Monday, September 10, 2018

BacterioFiles 355 - Photon Factors Favor Fancy Fuels

Saccharomyces cerevisiae yeast
This episode: Engineering yeast to control their metabolism using light and dark for the production of advanced biofuels and chemicals!

Download Episode (16.1 MB, 17.7 minutes)

Show notes:
Microbe of the episode: Equine arteritis virus

News item

Journal Paper:
Zhao EM, Zhang Y, Mehl J, Park H, Lalwani MA, Toettcher JE, Avalos JL. 2018. Optogenetic regulation of engineered cellular metabolism for microbial chemical production. Nature 555:683–687.

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Episode outline:
  • Background: Lots of promise in using microbes as tiny factories
    • Can transform lots of things into lots of other things
    • Medicine, fuels, other useful chemicals
  • With high value products like drugs, don't need too much efficiency
    • But fuels and such, need to optimize
    • Reduce cost of inputs, maximize outputs
  • Essential to balance metabolism
    • So intermediates don't build up and cause bottleneck or side paths or toxicity
    • Tight control required, but tricky to achieve
  • Can set up so cells regulate engineered metabolism automatically
    • Not always ideal; requires different steps simultaneously
  • Alternative is having multiple steps
    • Build up precursors in one step, then change to next to convert
    • Helpful to make inducible, eg by chemical addition or temperature or something
  • What’s new: Now, scientists publishing in Nature have developed a system in yeast for producing valuable chemicals by controlling the cells with light!
  • Light is cheap and compatible with most processes
    • Easy to add or remove
  • Methods: System called optogenetics
    • Uses blue light-sensitive transcription factor from microbe Erythrobacter litoralis
      • Aerobic, marine phototroph
    • And promoter that protein activates expression from, then put whatever gene
  • Tried GFP first to test
    • Could get 43x more fluorescence with constant light than dark
    • Or less, if desired, with pulses
    • Similar expression to common constitutive promoter ADH1 - maximized
  • Then on to application
    • Yeast growing on sugar – two pathways after glycolysis
    • Convert to ethanol if too much – fermentation
    • Otherwise respiration – break all the way down to CO2
  • Here wanted other products, so needed to inhibit ethanol production
    • Used optogenetic process to control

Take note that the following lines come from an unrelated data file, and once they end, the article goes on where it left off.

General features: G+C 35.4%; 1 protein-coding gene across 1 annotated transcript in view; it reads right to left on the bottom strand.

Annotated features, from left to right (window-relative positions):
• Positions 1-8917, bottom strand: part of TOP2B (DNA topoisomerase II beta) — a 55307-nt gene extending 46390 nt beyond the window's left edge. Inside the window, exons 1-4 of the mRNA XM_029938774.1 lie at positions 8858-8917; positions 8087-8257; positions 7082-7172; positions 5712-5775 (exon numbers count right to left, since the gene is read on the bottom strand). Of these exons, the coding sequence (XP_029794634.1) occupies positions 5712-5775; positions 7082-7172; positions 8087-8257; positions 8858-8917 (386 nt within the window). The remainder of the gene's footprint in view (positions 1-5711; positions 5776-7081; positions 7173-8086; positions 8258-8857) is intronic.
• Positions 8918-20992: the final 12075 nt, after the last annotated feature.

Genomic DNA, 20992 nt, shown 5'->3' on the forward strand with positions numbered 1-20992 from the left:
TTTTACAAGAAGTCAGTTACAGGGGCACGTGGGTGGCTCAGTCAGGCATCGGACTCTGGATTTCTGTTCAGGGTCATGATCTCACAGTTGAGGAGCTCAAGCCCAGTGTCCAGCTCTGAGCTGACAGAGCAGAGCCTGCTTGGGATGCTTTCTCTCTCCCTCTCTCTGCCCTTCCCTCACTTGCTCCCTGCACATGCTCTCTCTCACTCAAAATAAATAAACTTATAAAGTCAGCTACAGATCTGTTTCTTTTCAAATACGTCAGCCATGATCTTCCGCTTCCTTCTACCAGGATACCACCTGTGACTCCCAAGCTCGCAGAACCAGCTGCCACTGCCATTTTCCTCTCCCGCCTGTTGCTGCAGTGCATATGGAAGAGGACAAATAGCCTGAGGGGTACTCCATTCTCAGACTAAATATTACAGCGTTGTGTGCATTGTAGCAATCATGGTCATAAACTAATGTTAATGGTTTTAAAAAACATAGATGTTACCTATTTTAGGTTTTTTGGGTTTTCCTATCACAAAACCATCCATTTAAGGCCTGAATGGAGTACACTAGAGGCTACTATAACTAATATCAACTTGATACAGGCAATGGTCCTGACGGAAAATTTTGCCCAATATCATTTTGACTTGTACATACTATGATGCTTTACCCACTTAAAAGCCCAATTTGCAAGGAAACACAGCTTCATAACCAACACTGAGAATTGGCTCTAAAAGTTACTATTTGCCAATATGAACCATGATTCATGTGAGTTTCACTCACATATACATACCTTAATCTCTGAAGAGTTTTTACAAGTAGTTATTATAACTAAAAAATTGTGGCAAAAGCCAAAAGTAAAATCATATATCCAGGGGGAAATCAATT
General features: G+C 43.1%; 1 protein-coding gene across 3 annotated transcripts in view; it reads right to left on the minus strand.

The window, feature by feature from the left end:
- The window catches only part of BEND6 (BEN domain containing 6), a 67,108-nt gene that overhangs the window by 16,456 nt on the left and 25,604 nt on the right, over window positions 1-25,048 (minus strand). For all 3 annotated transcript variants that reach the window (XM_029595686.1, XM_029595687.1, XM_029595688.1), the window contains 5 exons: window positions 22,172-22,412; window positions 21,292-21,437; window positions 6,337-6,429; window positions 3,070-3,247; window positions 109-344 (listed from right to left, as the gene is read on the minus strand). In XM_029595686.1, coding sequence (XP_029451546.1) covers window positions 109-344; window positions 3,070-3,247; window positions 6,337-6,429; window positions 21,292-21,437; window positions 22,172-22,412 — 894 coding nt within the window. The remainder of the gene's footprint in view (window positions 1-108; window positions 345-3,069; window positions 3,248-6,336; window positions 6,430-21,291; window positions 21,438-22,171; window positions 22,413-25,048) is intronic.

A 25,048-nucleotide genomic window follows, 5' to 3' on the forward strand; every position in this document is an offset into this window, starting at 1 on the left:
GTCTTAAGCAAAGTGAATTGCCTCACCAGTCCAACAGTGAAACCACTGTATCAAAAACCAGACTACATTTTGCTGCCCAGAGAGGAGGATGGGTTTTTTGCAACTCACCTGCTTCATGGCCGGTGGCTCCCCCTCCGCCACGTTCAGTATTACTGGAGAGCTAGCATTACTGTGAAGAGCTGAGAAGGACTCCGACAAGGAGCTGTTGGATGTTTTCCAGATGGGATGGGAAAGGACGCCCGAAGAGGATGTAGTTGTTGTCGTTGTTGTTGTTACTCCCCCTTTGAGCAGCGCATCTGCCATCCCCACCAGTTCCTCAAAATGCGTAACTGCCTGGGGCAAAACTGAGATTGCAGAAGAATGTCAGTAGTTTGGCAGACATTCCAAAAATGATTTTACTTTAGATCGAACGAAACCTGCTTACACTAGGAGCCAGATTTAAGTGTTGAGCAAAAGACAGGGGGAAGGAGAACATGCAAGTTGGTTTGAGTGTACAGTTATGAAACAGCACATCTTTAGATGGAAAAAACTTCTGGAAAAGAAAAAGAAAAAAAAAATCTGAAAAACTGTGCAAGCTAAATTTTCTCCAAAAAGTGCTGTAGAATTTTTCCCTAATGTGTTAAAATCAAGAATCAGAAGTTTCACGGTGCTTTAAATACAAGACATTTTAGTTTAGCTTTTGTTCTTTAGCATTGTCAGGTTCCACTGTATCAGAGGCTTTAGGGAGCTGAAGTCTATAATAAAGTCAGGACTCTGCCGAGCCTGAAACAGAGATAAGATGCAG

• Set up pyruvate decarboxylation control with light
      • Takes glycolysis product and directs to growth/ethanol
    • Here, can turn on with light, turn off without
    • So when growing yeast, turn on so they can grow well
      • Then move to dark vessel to make product
  • Worked out well – strain could grow ~90% of normal rate in light
    • If grown with ethanol/glycerol, didn't need light – independent of this enzyme
  • Then optimize for desired product
    • Here, lactate or isobutanol
      • Former: precursor chemical and such, easier to test, low toxicity. 
      • Latter also good chemical, and drop-in biofuel
    • Combine two different light mechanisms – one to shut off and one to turn on
      • For shutting off, have light activate protein that shuts off another protein
  • Lactate worked well, production increased
  • Isobutanol – multiple enzymes in pathway but only regulated first
    • Others produced constitutively, but no precursors to act one
    • Tried varying amounts of light and dark culturing and cell density when switching to max
    • More cells seems better, but only to a point; too many and they get unhealthy, can't produce
    • Gave 2% glucose – 20 grams in a liter of medium
      • Got up to 34 milligrams isobutanol per gram glucose
        • Theoretical max of ethanol is 511 mg, usually more like half that
        • But butanol has 4 carbons instead of 2, so expect more like 100mg/g
    • Then tried 15% glucose, got 8 mg/g; less glucose consumed, metabolism stalled
  • Thought maybe cell energy (electron carriers) ran out in dark; so pulsed light to recharge a bit
    • Keep metabolism going
    • Got production up to 22 mg/g, along with other good biofuel byproduct
    • Still less yield than with 2% glucose, but much higher final concentration
  • Then tried in fermenters, with dark phase a fed-batch
    • instead of all glucose at once, pump in gradually over time as needed
    • Got up to 53mg/g isobutanol and 14 mg/g other byproduct
  • Summary: Engineering yeast to control their metabolism with light exposure, can greatly increase their ability to produce isobutanol biofuel instead of ethanol, more cells, or other products
  • Applications and implications: Butanol and other advanced biofuels important to develop
    • Ethanol is valuable as gas additive; cleaner, cheaper, higher octane
      • But only works up to certain concentration, only in certain engines (and only gas)
      • Also lower energy density
    • Butanol can replaced gas directly, works in all gas engines
      • And other compounds also good
      • And other engines need other fuels, like jets/diesel/ships
    • So developing tech to produce them commercially is important
  • What do I think: Cells in nature optimize their own metabolic regulation
    • In nature, turn on best enzymes at right times/levels to maximize survival in environment
  • Not always best for what we want them to do
    • Can modify environment to encourage other production
    • But for optimum production, add/modify enzymes
    • And even better, add ability to regulate easily, like here
  • Microbes' cellular chemistry will be more and more important for sustainable production

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